29 Aug 2011 09:59 am

Too Many Angels in the Architecture of "Angelology"

I love angels. I'm not talking about the goody-two-shoes in "Highway to Heaven" or "Touched by an Angel". I'm talking about the elusive and even terrifying angels found in the Bible, in books like Revelations and Isaiah. So when I saw a paperback with the title "Angelology" in an airport gift shop, I was certainly hooked.

Sister Evangeline is a young woman cloistered in the Franciscan Sisters of Perpetual Adoration in New York. The discovery of a letter from Abigail Rockefeller puts her in contact with young freelance researcher V.A. Verlaine, who unbeknownst to either Evangeline or Verlaine himself, has been hired by the Nephilim, the legendary offspring of human and angels, to find the massively powerful Lyre of Gabriel. Soon both Evangeline and Verlaine are forced to unravel a secret history spanning from Nazi Germany to the beginning of recorded history.

Despite this centuries-spanning plot (or perhaps, because of it), "Angelology" is massively uneven in execution. Just when we are starting root for Evangeline and Verlaine, we're shot off into a flashback 55 years earlier (told in first person no less). And while this massive flashback gains some momentum, the cost is character development. Unfortunately, there are no less than four flashbacks of some kind dragging down the plot. This is to say nothing of some character names which appear in the flashbacks. The leading authorities on angels have names like "Dr. Serpahina" and "Dr. Raphael". There's even one named (sigh) "Dr. Michael".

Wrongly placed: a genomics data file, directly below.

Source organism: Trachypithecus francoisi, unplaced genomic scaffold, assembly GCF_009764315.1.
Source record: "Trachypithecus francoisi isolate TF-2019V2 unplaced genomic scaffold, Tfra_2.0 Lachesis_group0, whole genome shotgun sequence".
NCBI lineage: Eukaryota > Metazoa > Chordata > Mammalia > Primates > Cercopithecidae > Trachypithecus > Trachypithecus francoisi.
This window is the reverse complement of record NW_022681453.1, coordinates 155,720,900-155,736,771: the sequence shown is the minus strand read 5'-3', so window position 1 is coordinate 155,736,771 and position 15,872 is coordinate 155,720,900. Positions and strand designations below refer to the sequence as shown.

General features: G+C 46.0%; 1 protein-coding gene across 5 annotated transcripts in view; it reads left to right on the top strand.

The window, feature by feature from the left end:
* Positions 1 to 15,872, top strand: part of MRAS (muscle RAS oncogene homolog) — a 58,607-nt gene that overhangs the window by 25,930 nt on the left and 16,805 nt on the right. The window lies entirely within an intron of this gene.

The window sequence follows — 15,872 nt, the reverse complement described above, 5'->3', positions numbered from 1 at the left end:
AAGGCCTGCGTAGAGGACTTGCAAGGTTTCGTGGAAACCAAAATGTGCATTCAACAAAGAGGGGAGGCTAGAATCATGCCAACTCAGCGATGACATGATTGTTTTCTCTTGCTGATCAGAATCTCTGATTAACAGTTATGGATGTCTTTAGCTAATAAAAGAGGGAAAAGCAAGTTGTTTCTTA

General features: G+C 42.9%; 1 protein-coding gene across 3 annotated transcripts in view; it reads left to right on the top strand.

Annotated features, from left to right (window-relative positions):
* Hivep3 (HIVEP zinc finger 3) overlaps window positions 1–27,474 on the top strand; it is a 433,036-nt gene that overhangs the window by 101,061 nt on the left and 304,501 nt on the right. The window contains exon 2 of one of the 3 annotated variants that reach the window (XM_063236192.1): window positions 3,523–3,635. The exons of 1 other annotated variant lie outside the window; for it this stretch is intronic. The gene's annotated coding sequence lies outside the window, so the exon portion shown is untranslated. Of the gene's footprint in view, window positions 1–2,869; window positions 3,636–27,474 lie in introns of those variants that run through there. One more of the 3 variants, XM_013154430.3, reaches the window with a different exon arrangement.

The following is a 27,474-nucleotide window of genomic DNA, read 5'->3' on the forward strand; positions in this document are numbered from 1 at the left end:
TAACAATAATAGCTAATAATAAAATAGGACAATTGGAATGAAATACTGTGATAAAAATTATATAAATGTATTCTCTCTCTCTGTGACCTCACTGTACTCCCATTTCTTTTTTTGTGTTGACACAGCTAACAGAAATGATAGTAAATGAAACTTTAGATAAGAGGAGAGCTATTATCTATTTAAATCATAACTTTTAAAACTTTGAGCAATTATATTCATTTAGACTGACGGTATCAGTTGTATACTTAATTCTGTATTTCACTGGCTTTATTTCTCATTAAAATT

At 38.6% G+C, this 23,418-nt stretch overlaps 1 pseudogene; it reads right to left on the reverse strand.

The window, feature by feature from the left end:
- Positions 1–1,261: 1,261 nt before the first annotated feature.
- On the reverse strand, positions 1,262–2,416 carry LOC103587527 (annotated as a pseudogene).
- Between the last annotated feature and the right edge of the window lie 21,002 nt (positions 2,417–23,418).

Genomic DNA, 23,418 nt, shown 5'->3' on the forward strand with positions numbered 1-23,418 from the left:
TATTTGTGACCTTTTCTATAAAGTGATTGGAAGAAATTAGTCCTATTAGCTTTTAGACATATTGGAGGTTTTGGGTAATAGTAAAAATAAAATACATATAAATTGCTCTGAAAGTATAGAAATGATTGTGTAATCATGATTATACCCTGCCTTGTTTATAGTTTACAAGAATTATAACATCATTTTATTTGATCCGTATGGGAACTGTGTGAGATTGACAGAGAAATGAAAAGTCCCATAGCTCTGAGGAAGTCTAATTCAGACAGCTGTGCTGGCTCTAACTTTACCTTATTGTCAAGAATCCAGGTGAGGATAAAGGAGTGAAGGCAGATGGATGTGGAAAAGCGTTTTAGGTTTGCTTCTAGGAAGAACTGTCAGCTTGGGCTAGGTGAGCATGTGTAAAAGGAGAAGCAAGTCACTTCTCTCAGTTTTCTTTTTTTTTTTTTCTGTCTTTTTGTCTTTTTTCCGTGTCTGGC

While "Angelology" might need some interior redecorating, what it does have is an extremely solid foundation. As far as angels go, the book hits all the right notes. Drawing from the Bible as well as non-canonical books like Enoch and literature like "Paradise Lost" and the myth of Orpheus, "Angelology" lives up to its name as an extremely thorough study on the subject of angels. Trussoni strikes a perfect balance between science and religion in depicting the Nephilim, who appear biologically perfect but spiritually ravaged by time and madness.

Overall, I'm glad I picked up "Angelology". It's an exciting book, packing an ending which will leave you breathless. The book ends on the verge of a sequel I will gladly buy, but I just hope the in-the-works sequel is a little more focused than this first installment. No matter how many angels can dance on the head of a pin, too many can spin this clever tapestry out of control.

(That's it for this rant. Tune in Wednesday for another installment of Blue Yonder)

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